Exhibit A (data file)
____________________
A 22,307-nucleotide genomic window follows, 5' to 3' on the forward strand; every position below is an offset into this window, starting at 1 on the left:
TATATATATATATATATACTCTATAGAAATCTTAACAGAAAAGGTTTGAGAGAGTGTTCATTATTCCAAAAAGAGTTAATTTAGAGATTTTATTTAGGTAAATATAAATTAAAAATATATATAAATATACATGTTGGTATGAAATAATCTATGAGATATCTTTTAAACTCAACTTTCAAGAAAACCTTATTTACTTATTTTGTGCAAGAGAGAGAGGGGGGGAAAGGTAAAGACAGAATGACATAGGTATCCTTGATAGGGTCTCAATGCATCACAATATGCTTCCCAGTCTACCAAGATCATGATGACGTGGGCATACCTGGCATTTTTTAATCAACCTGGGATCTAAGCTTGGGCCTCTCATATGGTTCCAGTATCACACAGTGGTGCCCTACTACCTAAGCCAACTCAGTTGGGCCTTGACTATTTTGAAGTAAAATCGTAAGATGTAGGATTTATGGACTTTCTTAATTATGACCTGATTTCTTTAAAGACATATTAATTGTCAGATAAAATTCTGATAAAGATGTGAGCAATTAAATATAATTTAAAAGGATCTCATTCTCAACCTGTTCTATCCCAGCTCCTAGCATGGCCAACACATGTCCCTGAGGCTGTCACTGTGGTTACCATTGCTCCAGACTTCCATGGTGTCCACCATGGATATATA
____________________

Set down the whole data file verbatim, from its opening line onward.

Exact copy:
A 22,307-nucleotide genomic window follows, 5' to 3' on the forward strand; every position below is an offset into this window, starting at 1 on the left:
TATATATATATATATATACTCTATAGAAATCTTAACAGAAAAGGTTTGAGAGAGTGTTCATTATTCCAAAAAGAGTTAATTTAGAGATTTTATTTAGGTAAATATAAATTAAAAATATATATAAATATACATGTTGGTATGAAATAATCTATGAGATATCTTTTAAACTCAACTTTCAAGAAAACCTTATTTACTTATTTTGTGCAAGAGAGAGAGGGGGGGAAAGGTAAAGACAGAATGACATAGGTATCCTTGATAGGGTCTCAATGCATCACAATATGCTTCCCAGTCTACCAAGATCATGATGACGTGGGCATACCTGGCATTTTTTAATCAACCTGGGATCTAAGCTTGGGCCTCTCATATGGTTCCAGTATCACACAGTGGTGCCCTACTACCTAAGCCAACTCAGTTGGGCCTTGACTATTTTGAAGTAAAATCGTAAGATGTAGGATTTATGGACTTTCTTAATTATGACCTGATTTCTTTAAAGACATATTAATTGTCAGATAAAATTCTGATAAAGATGTGAGCAATTAAATATAATTTAAAAGGATCTCATTCTCAACCTGTTCTATCCCAGCTCCTAGCATGGCCAACACATGTCCCTGAGGCTGTCACTGTGGTTACCATTGCTCCAGACTTCCATGGTGTCCACCATGGATATATA